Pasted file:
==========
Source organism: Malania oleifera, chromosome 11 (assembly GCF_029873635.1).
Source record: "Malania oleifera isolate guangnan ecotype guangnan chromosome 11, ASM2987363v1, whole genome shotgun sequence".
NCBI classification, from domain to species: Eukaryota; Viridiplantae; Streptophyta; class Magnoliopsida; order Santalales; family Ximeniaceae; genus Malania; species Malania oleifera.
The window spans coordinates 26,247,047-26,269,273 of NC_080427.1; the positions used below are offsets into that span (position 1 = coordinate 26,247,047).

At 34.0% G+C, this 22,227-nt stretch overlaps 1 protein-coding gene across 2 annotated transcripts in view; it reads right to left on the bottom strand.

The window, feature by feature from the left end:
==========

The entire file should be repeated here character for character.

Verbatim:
Source organism: Malania oleifera, chromosome 11 (assembly GCF_029873635.1).
Source record: "Malania oleifera isolate guangnan ecotype guangnan chromosome 11, ASM2987363v1, whole genome shotgun sequence".
NCBI classification, from domain to species: Eukaryota; Viridiplantae; Streptophyta; class Magnoliopsida; order Santalales; family Ximeniaceae; genus Malania; species Malania oleifera.
The window spans coordinates 26,247,047-26,269,273 of NC_080427.1; the positions used below are offsets into that span (position 1 = coordinate 26,247,047).

At 34.0% G+C, this 22,227-nt stretch overlaps 1 protein-coding gene across 2 annotated transcripts in view; it reads right to left on the bottom strand.

The window, feature by feature from the left end: